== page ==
1:04
So why does the author wants to hear from the critic?
1:07
He wants to turn your view of the world upside down
1:10
and he’s gonna let the critic explore three really disturbing things about the world
1:16
and we should warn you these are pretty intense
1:19
Yeah! So the first is the march of time
1:23
whereas the critic says
1:24
Generations come and generations go
1:28
but the earth it’s been here long before us and we’ll be long after
1:34
No one remembers people from long ago and all the people yet to come
1:38
They too will be forgotten by those who come after them
1:42
and so on a cosmic scale, you and I, we are just ibilik
1:47
stars are born and then they die and form planets with orbit new stars
1:53
and those planets they change over time and eventually burnt up
1:57
And admits this cosmic backdrop, my entire existence is like a blink in time
2:02
which leads to the critic’s second disturbing observation
2:05
that we are all going to die
2:08
Humans face the same fate as the animals
2:11
Death, all people, the righteous and the wicked
2:15
The good and the bad
2:17
Those who offer sacrifices to God and those who do not
2:20
They all share the same destiny
2:23
all this activity and madness then we all join the dead
2:29
Man! This book is depressing
2:30
and so is the final disturbing thing for the critic
2:33
and that is life’s random nature
2:36
So in Proverbs, life isn’t random
2:39
There’s a clear cause-and-effect relationship between doing the right thing and being rewarded
2:43
But the fact is that life doesn’t always work that way
2:46
The critic has observed a glitch in the system
2:50
He calls it, Chance, or in his words
2:52
The race doesn’t always go to the Swift
2:56
nor the battle to the strong
2:57
nor does food always come to the wise
2:59
or wealth to the brilliant
3:01
or favor to the educated
3:03
time and chance happen to them all
3:07
So his point is that you can’t really control anything in life
3:11
It’s just way too unpredictable
3:14
so if i want to master life
3:16
then you’re setting yourself up for a fall
3:19
Now throughout the book, the Critic uses a metaphor to tie together all of these disturbing ideas
3:24
Nearly 40 times he says that everything in life is “Hevel”
3:29
it’s a Hebrew word that means smoke or vapor
3:32
Like smoke, life is beautiful and mysterious
3:36
It takes one shape and before you know it
3:37
It takes a new shape
3:39
and smoke look solid but try and grab it it will slip right through your fingers
3:44
and when you’re stuck in the thick of it like fog, it’s impossible to see clearly
3:48
Now our modern translations have lost the metaphor
3:51
and they usually translate “Hevel” as meaningless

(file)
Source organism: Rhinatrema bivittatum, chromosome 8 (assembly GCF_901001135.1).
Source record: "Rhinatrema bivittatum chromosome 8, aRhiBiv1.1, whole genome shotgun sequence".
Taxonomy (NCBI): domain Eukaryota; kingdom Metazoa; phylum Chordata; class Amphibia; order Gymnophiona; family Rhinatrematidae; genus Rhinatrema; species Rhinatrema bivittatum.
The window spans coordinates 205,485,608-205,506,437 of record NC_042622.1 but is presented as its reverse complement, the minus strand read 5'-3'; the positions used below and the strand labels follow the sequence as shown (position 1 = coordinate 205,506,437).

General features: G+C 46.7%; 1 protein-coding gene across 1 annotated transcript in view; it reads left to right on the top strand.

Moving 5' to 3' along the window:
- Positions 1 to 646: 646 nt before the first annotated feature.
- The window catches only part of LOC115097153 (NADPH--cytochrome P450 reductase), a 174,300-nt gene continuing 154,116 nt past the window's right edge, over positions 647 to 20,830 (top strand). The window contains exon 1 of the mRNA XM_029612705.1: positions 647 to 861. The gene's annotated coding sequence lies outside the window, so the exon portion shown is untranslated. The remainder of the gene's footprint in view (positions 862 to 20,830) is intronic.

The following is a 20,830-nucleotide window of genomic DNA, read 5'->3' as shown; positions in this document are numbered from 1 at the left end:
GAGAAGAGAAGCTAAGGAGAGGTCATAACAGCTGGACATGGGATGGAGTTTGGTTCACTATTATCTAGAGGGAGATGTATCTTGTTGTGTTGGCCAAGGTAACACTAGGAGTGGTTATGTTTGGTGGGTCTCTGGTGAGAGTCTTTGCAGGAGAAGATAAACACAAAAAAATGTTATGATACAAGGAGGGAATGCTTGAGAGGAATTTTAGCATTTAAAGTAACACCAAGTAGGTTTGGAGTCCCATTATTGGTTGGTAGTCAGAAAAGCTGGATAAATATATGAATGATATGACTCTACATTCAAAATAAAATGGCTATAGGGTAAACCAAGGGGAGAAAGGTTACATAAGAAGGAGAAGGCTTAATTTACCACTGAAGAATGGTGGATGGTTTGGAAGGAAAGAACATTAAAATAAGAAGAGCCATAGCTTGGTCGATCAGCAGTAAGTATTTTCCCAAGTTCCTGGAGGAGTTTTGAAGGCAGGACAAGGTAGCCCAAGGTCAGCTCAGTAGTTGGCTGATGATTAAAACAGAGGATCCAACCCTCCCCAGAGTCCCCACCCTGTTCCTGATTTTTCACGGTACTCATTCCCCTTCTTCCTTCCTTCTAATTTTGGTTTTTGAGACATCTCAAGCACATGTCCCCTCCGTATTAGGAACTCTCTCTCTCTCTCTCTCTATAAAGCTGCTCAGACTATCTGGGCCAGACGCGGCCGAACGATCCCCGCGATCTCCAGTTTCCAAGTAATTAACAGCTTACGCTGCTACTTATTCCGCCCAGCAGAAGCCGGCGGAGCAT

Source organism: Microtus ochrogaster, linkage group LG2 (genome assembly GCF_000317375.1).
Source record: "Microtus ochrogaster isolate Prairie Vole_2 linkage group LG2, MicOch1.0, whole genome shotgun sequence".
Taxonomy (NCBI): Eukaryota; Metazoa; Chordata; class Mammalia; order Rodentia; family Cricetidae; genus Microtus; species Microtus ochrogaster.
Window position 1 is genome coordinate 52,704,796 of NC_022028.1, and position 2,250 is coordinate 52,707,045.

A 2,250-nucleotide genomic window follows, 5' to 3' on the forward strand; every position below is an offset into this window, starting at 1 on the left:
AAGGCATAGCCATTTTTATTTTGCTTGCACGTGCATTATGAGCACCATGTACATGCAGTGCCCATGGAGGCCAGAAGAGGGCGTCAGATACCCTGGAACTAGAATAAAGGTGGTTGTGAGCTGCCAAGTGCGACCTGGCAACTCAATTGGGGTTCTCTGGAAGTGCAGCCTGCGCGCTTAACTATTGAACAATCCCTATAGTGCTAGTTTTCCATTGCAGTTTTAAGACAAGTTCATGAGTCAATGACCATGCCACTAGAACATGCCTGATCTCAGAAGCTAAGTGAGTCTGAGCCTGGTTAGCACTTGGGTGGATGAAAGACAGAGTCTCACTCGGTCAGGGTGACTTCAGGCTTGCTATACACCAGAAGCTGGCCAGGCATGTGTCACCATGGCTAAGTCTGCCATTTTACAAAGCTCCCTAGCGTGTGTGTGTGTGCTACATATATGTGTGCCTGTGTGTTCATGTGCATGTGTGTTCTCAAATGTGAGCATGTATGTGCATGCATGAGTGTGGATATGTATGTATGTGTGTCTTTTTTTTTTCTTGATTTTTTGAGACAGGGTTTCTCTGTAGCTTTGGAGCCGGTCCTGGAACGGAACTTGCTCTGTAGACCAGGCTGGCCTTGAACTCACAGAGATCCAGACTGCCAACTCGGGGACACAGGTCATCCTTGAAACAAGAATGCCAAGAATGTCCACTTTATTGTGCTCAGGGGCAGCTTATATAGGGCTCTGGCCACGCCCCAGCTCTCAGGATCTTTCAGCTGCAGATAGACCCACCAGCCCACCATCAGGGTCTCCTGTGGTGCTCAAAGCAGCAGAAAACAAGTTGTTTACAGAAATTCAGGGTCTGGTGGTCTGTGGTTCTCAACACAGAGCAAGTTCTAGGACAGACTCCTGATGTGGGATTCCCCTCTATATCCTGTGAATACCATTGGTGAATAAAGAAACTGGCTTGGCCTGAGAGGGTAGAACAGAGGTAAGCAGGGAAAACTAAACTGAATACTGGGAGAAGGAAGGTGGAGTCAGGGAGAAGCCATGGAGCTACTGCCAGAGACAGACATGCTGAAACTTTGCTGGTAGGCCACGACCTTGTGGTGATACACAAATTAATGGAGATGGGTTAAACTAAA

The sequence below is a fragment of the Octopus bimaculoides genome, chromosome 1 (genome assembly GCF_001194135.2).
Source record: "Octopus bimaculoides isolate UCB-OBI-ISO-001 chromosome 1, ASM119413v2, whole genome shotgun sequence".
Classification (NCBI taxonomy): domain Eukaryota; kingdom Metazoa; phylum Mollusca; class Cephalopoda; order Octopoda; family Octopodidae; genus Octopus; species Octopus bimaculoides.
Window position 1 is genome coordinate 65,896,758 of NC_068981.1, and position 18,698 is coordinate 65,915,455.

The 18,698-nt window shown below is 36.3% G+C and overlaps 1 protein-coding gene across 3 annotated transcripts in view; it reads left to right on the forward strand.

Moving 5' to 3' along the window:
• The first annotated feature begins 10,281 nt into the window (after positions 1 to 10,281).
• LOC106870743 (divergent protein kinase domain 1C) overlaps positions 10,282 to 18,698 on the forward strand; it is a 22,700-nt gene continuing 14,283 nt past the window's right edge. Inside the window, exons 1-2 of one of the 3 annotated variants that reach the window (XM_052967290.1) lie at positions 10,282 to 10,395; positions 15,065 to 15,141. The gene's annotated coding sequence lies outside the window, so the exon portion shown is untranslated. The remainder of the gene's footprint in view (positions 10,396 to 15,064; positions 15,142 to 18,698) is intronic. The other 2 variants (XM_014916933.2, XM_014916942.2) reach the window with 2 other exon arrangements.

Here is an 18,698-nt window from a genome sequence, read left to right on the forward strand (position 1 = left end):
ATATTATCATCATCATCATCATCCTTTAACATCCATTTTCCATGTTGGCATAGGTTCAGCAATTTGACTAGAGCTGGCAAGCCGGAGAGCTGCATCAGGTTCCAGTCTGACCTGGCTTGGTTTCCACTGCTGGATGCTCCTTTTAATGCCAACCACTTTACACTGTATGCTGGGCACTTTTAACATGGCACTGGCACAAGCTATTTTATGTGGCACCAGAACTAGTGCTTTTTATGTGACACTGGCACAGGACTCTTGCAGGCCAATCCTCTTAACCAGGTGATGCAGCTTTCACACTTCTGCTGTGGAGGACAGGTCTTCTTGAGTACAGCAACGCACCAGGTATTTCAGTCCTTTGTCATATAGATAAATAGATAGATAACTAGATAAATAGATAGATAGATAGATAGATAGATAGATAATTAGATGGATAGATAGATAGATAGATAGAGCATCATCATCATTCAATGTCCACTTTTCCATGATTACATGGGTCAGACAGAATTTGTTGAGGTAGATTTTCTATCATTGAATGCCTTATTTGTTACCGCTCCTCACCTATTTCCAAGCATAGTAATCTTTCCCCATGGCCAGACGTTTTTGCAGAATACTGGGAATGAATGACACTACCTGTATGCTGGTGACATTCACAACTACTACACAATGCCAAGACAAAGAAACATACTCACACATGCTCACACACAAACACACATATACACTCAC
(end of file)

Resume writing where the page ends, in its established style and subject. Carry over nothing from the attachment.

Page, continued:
3:54
but if you read closely the critic isn’t saying that life has no meaning
3:58
but rather that its meaning is never clear
4:01
Like smoke, life is confusing
4:04
It’s disorienting and uncontrollable
4:06
So what are we supposed to do with all of this?
4:09
Well! Surprisingly, the critic first of all acknowledges the perspective of Proverbs
4:14
He says it’s a really good idea to learn wisdom and to live in the fear of the Lord
4:18
Really?! I mean he just said that doesn’t guarantee success
4:21
but he knows it’s the right thing to do
4:24
but secondly and more often he says that since you can’t control your life
4:29
You should stop trying
4:31
Learn to hold things with an open hand because you really only have control over one thing
4:36
and that’s your attitude towards the present moment
4:39
Stop worrying he says and choose to enjoy a good conversation with a friend
4:45
or the Sun on your face
4:47
or a good meal with people that you care about
4:49
The simple things in life
4:51
Yes and both the good things and the bad because both are rich gifts from God
4:57
and that’s the surprising wisdom of ecclesiasticus
5:01
Listening to the critic is painful
5:05
and can lead you into some dark places
5:07
and that’s why the author speaks up at the end of the book
5:10
He doesn’t want you to lose hope
5:12
He wants to make you humble
5:14
Into someone who trusts that life has meaning even when you can’t make sense of it
5:19
that one day God will clear the Hevel and bring his justice on all that we’ve done
5:24
and so he tells us that the proper response to all of this is to fear the lord
5:29
and keep his Commandments
5:30
and that’s the book of Ecclesiastes
5:33
Now there’s one more voice in the Bible’s wisdom literature
5:35
and that’s the book of Job
5:37
and he will bring us the final much-needed perspective on our journey into wisdom
5:44
Hey! Thanks for watching this video
5:45
We make a lot more videos like this one here on our youtube channel
5:49
so check them out
5:50
We believe the Bible is a unified story that leads to Jesus
5:54
and has wisdom to offer the modern world
5:56
so we’re making videos that explore all the books of the Bible
6:00
Their main ideas and their unique design
6:02
We’re also making videos about key themes that run through hole biblical story
6:06
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6:09
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6:13
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6:18
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6:24
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6:28
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6:33